Based on statistical analysis, it was found that the absence of the GSTM1 gene was not significantly linked with PCOS (OR: 0.925, 95% CI: 0.755-1.134) as shown in Figure 2. Similarly, the absence of GSTT1 did not significantly increase the risk of PCOS (OR: 1.175, 95% CI: 0.614-2.247) as shown in Figure 2.

Heterogeneity Test

Table 3 shows that there was variation in the GSTT1 variate between studies, indicating heterogeneity. To investigate this further, subgroup analyses were conducted to examine the impact of different ethnic groups and PCOS diagnostic protocols on the results of the meta-analysis. However, no significant differences were found among the investigated ethnic groups (p=0.625) and PCOS diagnostic protocols (p=0.458), indicating that they were not the cause of the heterogeneity. Additionally, inter-study heterogeneity in relation to GSTM1 was found to be statistically insignificant (Table 3). Furthermore, the effect of the mean age of study participants on the meta-analysis results for GST1 was investigated using a meta-regression method, and the results showed that no changes were not statistically significant (p=0.1928).

Sensitivity Analysis

We conducted a sensitivity analysis to evaluate how each study affected the results of our meta-analysis. We excluded one study at a time and found that the combined odd ratios remained consistent. This highlights the statistical reliability of our findings.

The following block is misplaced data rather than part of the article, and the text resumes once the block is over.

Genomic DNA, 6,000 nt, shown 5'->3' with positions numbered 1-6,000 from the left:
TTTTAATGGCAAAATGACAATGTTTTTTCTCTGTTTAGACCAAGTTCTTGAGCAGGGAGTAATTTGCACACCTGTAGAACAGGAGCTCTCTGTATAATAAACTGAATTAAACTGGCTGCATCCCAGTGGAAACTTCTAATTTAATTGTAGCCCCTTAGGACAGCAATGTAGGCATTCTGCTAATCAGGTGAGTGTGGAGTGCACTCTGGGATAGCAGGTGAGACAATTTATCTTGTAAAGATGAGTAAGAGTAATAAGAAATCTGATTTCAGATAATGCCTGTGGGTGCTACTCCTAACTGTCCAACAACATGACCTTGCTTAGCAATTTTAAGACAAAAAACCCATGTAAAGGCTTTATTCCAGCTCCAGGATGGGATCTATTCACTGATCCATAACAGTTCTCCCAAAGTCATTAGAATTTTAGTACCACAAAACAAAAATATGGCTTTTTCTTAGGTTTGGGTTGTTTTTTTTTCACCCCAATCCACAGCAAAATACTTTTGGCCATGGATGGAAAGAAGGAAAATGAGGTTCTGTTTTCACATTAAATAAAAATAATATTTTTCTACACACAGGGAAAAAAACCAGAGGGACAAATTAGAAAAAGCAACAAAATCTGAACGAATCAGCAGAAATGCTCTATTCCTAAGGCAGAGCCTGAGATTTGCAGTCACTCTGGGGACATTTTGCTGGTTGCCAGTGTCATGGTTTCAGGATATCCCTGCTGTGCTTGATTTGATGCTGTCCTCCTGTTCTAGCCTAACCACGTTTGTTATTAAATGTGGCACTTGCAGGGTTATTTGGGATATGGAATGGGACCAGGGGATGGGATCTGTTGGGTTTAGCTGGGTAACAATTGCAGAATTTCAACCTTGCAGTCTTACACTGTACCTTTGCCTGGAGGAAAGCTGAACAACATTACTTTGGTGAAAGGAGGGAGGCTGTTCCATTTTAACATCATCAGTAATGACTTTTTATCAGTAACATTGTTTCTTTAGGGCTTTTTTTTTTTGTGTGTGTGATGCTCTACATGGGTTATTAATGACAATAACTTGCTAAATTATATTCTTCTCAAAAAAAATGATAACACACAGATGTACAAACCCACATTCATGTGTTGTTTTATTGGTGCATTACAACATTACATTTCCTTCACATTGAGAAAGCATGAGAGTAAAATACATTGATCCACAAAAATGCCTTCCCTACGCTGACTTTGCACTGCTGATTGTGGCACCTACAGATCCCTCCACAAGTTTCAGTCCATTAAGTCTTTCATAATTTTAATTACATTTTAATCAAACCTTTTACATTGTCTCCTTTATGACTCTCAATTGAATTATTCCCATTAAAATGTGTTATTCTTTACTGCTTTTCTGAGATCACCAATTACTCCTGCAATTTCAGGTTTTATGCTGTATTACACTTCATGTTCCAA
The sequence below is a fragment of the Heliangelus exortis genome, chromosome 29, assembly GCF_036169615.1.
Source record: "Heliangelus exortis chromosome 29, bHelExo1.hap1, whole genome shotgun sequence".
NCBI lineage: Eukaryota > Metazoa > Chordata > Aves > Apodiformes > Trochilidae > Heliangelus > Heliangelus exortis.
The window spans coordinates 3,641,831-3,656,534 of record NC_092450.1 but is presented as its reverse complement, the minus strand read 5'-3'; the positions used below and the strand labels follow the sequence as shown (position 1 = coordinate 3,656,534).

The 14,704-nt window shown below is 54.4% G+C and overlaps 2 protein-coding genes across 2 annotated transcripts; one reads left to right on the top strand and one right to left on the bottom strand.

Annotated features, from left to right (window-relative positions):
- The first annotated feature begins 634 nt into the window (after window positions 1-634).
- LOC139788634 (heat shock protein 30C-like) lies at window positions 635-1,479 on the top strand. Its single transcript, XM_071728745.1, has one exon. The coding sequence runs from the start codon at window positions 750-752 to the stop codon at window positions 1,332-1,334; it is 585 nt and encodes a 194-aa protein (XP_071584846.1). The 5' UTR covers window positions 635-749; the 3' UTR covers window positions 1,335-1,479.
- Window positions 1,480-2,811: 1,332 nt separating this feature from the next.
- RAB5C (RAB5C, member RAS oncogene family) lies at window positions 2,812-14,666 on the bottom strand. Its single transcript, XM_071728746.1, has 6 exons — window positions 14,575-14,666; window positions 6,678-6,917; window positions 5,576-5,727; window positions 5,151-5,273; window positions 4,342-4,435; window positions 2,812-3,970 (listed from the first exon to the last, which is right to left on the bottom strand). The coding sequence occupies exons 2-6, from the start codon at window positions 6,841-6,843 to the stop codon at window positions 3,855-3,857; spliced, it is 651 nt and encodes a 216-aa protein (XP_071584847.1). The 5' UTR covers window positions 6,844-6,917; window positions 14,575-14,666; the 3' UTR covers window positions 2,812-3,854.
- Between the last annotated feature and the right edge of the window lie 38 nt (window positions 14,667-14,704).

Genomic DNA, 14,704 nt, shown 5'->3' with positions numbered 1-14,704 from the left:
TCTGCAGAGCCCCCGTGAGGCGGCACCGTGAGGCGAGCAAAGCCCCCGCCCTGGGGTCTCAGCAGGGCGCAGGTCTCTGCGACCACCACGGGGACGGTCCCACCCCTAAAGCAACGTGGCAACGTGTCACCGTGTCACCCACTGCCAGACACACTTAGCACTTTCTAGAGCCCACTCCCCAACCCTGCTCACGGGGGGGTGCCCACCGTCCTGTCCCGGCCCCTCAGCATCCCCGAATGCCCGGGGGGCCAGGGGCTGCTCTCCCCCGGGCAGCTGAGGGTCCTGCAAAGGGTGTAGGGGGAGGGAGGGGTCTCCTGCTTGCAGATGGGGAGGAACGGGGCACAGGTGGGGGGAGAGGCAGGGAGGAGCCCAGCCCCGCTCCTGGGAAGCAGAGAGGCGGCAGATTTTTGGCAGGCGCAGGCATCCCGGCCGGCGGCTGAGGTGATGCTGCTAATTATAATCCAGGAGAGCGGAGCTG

Publication Bias Analysis

We created funnel plots (see Figure 3) to check for publication bias. Additional investigation using Egger’s regression and Begg’s rank correlation tests revealed no significant publication bias for GSTM1 (p=0.220; p=0.123) and GSTT1 (p=0.806; p=0.944). However, because the funnel plot for GSTT1 appears uneven, we used the non-parametric “trim and fill” test to correct for potential publication bias, but the results did not change (data not shown).


The enzyme GST is a member of the supergene family of phase II metabolic enzymes, holds a pivotal position in detoxification processes, and plays a fundamental role in decreasing oxidative stress(22). The most important isozymes are GSTM1 and GSTT1, which exhibit a high degree of polymorphism(23). Several studies have presented evidence indicating that null genotypes of GSTM1 and GSTT1 may be associated with an increased risk of female reproductive system diseases as well as PCOS(24,25,26,27). Nevertheless, the outcomes of the studies related to PCOS have not been systematically summarized and analyzed, and the overall effect remains uncertain.